Astrophysics For Dummies
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Two of the biggest mysteries of both string theory and cosmology are the presence of unseen dark matter and of repulsive gravity in the form of dark energy.

Dark matter: The source of extra gravity

Astronomers have discovered that the gravitational effects observed in our universe don’t match the amount of matter seen. To account for these differences, it appears that the universe contains a mysterious form of matter that we can’t observe, called dark matter. Throughout the universe, there’s approximately six times as much dark matter as normal visible matter — and string theory may explain where it comes from!

In the 1930s, Swiss astronomer Fritz Zwicky first observed that some galaxies were spinning so fast that the stars in them should fly away from each other. Unfortunately, Zwicky had personality clashes with many in the astronomy community, so his views weren’t taken very seriously.

In 1962, astronomer Vera Rubin made the same discoveries and had nearly the same outcome. Though Rubin didn’t have the same issues of temperament that Zwicky did, many disregarded her work because she was a woman.

Rubin maintained her focus on the problem and, by 1978, had studied 11 spiral galaxies, all of which (including our own Milky Way) were spinning so fast that the laws of physics said they should fly apart. Together with work from others, this was enough to convince the astronomy community that something strange was happening.

Whatever is holding these galaxies together, observations now indicate that there has to be far more of it than there is the visible matter that makes up the baryonic matter that we’re used to — the matter that comprises you, your computer, this planet, and the stars.

Physicists have made several suggestions about what could make up this dark matter, but so far no one knows for sure.

Dark energy: Pushing the universe apart

Einstein’s cosmological constant allowed for a uniform repulsive energy throughout the universe. Since Hubble discovered the expansion of the universe, most scientists have believed that the cosmological constant was zero (or possibly slightly negative). Recent findings have indicated that the expansion rate of the universe is actually increasing, meaning that the cosmological constant has a positive value. This repulsive gravity — or dark energy — is actually pushing the universe apart. This is one major feature of the universe that string theory may be able to explain.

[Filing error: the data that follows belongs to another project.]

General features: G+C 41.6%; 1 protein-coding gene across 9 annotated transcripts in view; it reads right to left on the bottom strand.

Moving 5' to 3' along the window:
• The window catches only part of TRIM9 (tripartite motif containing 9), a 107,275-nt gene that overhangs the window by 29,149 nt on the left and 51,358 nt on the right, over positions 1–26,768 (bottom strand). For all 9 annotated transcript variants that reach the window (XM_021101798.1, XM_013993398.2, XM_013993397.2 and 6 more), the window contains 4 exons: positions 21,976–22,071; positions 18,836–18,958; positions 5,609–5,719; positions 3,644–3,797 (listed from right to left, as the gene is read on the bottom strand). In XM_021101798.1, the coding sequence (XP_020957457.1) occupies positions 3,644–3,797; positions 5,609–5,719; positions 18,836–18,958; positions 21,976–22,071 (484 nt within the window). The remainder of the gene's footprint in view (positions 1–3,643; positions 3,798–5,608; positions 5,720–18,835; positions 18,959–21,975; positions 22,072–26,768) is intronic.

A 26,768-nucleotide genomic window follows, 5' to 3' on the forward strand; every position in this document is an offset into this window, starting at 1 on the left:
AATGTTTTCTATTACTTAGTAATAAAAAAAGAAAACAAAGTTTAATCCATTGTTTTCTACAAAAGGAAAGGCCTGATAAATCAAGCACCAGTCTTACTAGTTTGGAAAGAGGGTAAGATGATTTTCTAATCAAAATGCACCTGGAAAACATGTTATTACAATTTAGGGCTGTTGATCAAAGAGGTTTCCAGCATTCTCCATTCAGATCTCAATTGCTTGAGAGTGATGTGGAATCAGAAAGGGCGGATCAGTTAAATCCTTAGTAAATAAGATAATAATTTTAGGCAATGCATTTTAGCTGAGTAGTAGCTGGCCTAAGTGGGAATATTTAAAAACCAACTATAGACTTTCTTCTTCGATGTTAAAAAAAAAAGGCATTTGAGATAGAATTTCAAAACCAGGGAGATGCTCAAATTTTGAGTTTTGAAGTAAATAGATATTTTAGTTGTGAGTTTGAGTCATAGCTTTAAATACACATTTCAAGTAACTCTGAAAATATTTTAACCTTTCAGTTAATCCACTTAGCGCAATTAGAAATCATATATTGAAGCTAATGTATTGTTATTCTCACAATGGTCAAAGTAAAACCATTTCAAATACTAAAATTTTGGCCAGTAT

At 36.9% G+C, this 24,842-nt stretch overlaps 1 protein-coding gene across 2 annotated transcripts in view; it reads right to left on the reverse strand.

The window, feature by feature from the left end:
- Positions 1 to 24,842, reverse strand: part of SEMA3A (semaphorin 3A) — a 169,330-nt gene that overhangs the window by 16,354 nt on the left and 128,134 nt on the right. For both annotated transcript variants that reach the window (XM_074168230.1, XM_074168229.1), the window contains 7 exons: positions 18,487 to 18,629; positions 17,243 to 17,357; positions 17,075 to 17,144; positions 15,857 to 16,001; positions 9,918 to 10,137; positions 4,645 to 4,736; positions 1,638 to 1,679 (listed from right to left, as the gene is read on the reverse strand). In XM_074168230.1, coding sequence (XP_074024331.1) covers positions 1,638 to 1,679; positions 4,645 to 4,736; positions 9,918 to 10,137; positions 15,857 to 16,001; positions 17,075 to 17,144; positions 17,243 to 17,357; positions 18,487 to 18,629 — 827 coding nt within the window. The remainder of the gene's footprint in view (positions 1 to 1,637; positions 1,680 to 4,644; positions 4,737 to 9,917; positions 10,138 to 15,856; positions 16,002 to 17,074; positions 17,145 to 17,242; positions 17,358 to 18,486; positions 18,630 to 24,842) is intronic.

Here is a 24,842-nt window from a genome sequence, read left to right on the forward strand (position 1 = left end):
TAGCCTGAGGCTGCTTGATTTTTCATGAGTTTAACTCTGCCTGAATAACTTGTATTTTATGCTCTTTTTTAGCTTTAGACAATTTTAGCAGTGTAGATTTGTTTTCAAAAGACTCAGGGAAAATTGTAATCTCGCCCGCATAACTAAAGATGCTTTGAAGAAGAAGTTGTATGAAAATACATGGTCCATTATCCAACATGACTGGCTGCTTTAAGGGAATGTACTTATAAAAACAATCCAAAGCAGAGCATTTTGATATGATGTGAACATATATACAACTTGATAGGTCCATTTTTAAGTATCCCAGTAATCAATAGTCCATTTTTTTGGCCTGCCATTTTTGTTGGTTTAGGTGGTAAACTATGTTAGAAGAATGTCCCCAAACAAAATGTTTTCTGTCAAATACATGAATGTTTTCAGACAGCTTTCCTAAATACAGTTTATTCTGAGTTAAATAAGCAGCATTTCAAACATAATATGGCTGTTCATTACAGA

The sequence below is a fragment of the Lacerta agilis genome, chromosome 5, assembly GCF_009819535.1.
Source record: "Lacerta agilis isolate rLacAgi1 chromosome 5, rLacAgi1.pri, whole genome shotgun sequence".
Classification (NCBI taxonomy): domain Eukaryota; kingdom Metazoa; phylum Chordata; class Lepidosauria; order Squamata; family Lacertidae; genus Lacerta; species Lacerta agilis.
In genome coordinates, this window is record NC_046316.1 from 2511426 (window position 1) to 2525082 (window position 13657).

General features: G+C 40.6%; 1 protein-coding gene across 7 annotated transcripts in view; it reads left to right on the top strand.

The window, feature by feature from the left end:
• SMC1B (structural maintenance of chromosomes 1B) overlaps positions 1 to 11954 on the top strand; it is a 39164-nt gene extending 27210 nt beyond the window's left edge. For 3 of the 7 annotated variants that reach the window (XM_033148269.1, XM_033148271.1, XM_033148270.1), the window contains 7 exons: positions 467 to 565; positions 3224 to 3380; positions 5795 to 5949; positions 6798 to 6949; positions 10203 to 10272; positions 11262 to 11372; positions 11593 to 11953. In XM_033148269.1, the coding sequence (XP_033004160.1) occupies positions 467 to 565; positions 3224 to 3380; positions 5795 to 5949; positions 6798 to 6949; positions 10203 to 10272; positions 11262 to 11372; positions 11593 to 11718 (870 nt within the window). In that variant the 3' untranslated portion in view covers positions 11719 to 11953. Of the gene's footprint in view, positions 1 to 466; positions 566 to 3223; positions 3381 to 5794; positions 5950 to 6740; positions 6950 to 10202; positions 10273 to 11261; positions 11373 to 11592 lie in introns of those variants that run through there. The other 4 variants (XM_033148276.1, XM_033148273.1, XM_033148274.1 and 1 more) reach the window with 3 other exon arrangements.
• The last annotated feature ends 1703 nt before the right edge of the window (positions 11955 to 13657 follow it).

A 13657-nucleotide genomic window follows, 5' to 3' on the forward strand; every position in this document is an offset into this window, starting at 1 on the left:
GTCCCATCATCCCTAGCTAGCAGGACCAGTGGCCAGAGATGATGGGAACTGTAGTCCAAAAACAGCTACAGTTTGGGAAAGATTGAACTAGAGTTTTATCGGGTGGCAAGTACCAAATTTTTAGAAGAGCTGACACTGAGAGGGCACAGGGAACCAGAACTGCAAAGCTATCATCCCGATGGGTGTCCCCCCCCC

In 1998, two teams of astronomers announced the same results: Studies of distant supernovas (exploding stars) showed that stars looked dimmer than expected. The only way to account for this was if the stars were somehow farther away than expected, but the physicists had already accounted for the expansion of the universe. The explanation eventually found was startling: The rate of expansion of the universe was accelerating.

To explain this, physicists realized that there had to be some sort of repulsive gravity that worked on large scales (see the figure, below). On small scales, normal gravity rules, but on larger scales the repulsive gravity force of dark energy seemed to take over. (This doesn’t contradict the idea that the universe is flat — but it makes the fact that it is flat, while still expanding, a very unusual and unexpected set of circumstances, which required very narrow parameters on the early conditions of our universe.)

Repulsive gravity pushes galaxies apart, but attractive gravity tries to pull them together.
Repulsive gravity pushes galaxies apart, but attractive gravity tries to pull them together.

Repulsive gravity is theorized by inflation theory, but that’s a rapid hyper-expansion in the early phases of the universe. Today’s expansion due to dark energy may be remnants of the repulsive gravity from inflation, or it may be an entirely distinct phenomenon.

The finding of dark energy (or a positive cosmological constant, which it is roughly similar to) creates major theoretical hurdles, especially considering how weak dark energy is. For years, quantum field theory predicted a huge cosmological constant, but most physicists assumed that some property (such as supersymmetry, which does reduce the cosmological constant value) canceled it out to zero. Instead, the value is non-zero, but differs from theoretical predictions by nearly 120 decimal places!

In fact, results from the WMAP show that the vast majority of material in our present universe — about 73 percent — is made up of dark energy (remember from relativity that matter and energy are different forms of the same thing: E = mc2, after all). The five-year WMAP data, released in 2008 and shown in the figure, below, also allows you to compare the composition of the present universe with the material present in the universe 13.7 billion years ago. The dark energy was a vanishingly small slice of the pie 13.7 billion years ago, but today it eclipses matter and drives the universe’s expansion.

The WMAP data allows you to compare today’s universe with the distant past. [Credit: Courtesy
Credit: Courtesy of NASA
The WMAP data allows you to compare today’s universe with the distant past.

The history of the universe is a fascinating topic for study, and trying to understand the meaning of this dark energy is one of the key aspects of modern cosmology. It’s also one of the key challenges to modern variations of string theory.

Today, many string theorists devote attention to these cosmological mysteries of the universe’s origins and evolution because they provide a universal playground on which the ideas of string theory can be explored, potentially at energy levels where string behavior may manifest itself.

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